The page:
Dove Real Beauty Sketches

 

I originally set out to write a post about companies that do a really bad job marketing to women. I wanted to compile a list of companies whose marketing fails are so bad that women would perhaps reconsider supporting their brand.

I had in mind to create a list of marketing fails like this one:

the perfect beer for whatever happens

In 2015, Bud Light was accused of promoting rape culture.

But then, I came across an article called 10 Worst Ways Companies Have Used Feminism to Sell Women Products. I read the article. And while I could totally agree with most examples, there were others that confused me. In fact, one of them I even chose for a blog post called The 7 Best Advertising Campaigns That Inspire and Empower Women. I am referring of course to the Dove Real Beauty Sketches  campaign.

And now my question is this one.

Does the Dove Real Beauty Sketch make us more aware and inspire us to be less critical of ourselves, or does it make us feel more insecure about our insecurities?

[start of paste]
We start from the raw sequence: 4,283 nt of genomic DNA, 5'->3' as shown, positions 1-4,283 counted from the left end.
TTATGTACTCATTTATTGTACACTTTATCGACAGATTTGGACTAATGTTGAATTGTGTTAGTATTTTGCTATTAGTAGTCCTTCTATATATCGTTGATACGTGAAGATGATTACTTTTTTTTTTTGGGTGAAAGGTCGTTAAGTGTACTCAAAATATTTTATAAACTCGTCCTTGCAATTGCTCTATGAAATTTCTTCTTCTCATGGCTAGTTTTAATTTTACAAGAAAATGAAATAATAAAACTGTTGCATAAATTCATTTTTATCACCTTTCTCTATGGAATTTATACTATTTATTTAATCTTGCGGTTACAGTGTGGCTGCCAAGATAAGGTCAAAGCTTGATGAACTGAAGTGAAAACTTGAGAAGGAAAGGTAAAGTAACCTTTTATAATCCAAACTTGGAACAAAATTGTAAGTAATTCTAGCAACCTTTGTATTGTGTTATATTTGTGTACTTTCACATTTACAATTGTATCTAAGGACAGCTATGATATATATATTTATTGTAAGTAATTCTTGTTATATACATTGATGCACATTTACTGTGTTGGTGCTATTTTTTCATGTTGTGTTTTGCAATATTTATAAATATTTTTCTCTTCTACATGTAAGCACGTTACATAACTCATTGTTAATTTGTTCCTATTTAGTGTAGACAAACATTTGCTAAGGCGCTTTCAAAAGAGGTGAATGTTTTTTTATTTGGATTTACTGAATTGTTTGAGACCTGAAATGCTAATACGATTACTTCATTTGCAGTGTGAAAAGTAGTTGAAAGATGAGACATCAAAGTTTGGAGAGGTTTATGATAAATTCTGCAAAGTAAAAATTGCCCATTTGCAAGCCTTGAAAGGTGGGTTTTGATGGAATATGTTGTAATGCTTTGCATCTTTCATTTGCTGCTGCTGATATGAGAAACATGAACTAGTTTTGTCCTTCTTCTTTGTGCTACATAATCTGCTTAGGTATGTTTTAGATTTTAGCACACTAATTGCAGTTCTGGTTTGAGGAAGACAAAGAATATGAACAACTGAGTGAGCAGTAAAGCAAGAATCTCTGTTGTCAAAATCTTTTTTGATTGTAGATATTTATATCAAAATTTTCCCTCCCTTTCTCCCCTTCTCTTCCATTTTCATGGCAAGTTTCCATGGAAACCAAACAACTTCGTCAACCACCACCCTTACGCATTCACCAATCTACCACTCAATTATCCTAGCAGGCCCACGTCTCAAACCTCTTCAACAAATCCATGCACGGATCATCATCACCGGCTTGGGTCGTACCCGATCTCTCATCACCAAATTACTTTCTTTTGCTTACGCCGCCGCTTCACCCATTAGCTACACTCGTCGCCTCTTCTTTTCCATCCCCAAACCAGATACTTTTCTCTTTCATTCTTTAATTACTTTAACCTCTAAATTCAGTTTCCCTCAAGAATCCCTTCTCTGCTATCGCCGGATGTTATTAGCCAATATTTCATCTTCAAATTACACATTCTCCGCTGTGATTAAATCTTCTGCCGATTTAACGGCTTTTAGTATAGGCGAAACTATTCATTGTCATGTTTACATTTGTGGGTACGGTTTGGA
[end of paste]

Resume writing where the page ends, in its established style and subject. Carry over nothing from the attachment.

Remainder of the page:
The author of the article writes:

The video, intended to shock us all to see women being so hard on themselves, was instead criticized for its omission of the origin of those insecurities. Women are not born thinking they are fat/ugly/unlovable/unworthy, they are taught to feel that way by the beauty industry, an empire on which Unilever comfortably sits.

While I agree that women are not in fact born thinking “they are fat/ugly/unlovable/unworthy,” I don’t believe that it’s the beauty industry that taught us to feel this way. There’s no question that the beauty industry benefits from our insecurities, but which came first, our insecurities or the beauty industry?

Were women more confident before there was a beauty industry, or was a beauty industry always around, in one form or another, because our insecurities are fostered by society?

The beauty industry did not create our insecurities, nor can or should we blame it for cashing in on something we women so desperately want. Blaming the beauty industry for our insecurities only absolves us, in our own minds, and prevents us from driving change.

The Dove Real Beauty Sketch commercial brings to light the way we view ourselves. It challenges us and compels us to think differently about ourselves; to know and understand that we are in fact more beautiful than we think. And that is why it is an inspirational and empowering advertising campaign.  

What do you think? Is the Dove Real Beauty Sketch a bad use of feminism or is it a campaign that inspires women to think differently, more positively about themselves?